Originally published in Blakes Bulletin on Energy -
Oil & Gas/Litigation, May 2008
As described in the March 2008 Blakes Bulletin on
Environmental Law entitled Environmental Assessments and Greenhouse Gas
Emissions, in a decision released on March 5, 2008,
the Federal Court held that the Report of the Joint Review
Panel approving Imperial Oil's Kearl Oil Sands Project
(Kearl Project), did not provide a rationale for its
conclusions on greenhouse gas emissions. As a result, the Court
remitted the matter back to the same Panel with a direction to
provide a rationale for its conclusions. Following the Federal
Court's decision, the Department of Fisheries and
Oceans (DFO) (which had initially granted the Authorization for
the Kearl Project to proceed) wrote to Imperial Oil advising
that its Authorization was, as a result, a nullity and advised
that the Kearl Project could not proceed.
From April 11 to May 6, 2008, the Panel was reconstituted
and on May, 6, 2008 (the day before the hearing of Imperial
Oil's application to reinstate the DFO's
Authorization), it issued an Addendum to its initial Report.
Based on its review of Imperial Oil's Environmental
Impact Assessment (EIA), the proposed mitigation measures, as
well as the federal and provincial governments'
initiatives on air emissions, the Panel reaffirmed its
conclusion in its initial Report that the Kearl Project
"is not likely to result in significant adverse
environmental effects to air quality, provided that the
mitigation measures and recommendations proposed are completed
and implemented." A major factor relied upon in supporting
the Panel's conclusions was its determination that the
projections in Imperial Oil's EIA were conservative and
over-predicted potential effects. In addition, the Panel
emphasized the onus on the governments of Canada and Alberta to
implement a regulatory framework for greenhouse gas
Notwithstanding the Panel's reconsideration in
favour of Imperial, the DFO refused to reinstate its
Authorization. Imperial Oil challenged the DFO's
opinion and sought to proceed to develop the Kearl Project on
the basis of the Authorization already provided. In a decision
released May 14, 2008, Mr. Justice Campbell of the Federal
Court denied Imperial Oil's application.
The Court held that the Authorization issued by the DFO was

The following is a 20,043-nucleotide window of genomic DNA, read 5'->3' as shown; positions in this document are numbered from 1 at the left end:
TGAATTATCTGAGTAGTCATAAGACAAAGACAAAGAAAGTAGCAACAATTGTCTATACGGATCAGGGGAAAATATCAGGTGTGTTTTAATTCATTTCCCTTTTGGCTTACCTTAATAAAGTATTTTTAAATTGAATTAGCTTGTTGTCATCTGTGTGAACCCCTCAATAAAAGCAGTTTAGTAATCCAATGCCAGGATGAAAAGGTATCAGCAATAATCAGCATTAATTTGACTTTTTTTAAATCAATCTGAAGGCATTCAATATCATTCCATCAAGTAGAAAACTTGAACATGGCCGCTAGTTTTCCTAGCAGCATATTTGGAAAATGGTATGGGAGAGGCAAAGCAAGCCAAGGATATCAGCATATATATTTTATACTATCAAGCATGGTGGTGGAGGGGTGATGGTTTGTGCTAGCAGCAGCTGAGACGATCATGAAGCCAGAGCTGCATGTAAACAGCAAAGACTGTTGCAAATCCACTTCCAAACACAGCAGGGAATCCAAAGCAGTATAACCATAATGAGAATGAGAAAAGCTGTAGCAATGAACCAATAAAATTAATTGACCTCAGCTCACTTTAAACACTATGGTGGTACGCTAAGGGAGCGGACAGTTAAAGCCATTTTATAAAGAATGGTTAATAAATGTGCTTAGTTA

a nullity since it was based on a "fundamentally flawed
Report which, thereby, could not lawfully receive the approval
of the Governor in Council." Accordingly, the Court held
that a valid Authorization could not be granted until the Panel
completed its Report and submitted it for a new Authorization
from the DFO. In addition, the Court considered whether the DFO
had the legal authority to revoke or rescind an Authorization
which remained legally valid. The Court held that in light of
the fact that the issuance of the Authorization was a nullity,
the subsequent letter from the DFO confirming that fact to
Imperial did not constitute a revocation of the Authorization,
but rather was an "expression of opinion based on
operation of law".
As a result, the Panel's completed Report must once
again be submitted for approval by the Federal Cabinet. If the
new Report receives approval, a new authorization must then be
granted by the DFO. Both steps are estimated to take months,
not to mention the additional delays if a decision is appealed
or an application for judicial review is brought (it took five
months for the government to approve the Panel's
initial Report and then an additional six months to obtain the
The overall effect of the Court's decision for major
projects, including oil sands such as the Kearl Project, will
be a greater emphasis on the importance of the initial
regulatory approval process and the decision rendered as a
result of that process. The impact of this decision may likely
result in material delays associated with the overall
regulatory process for these projects.
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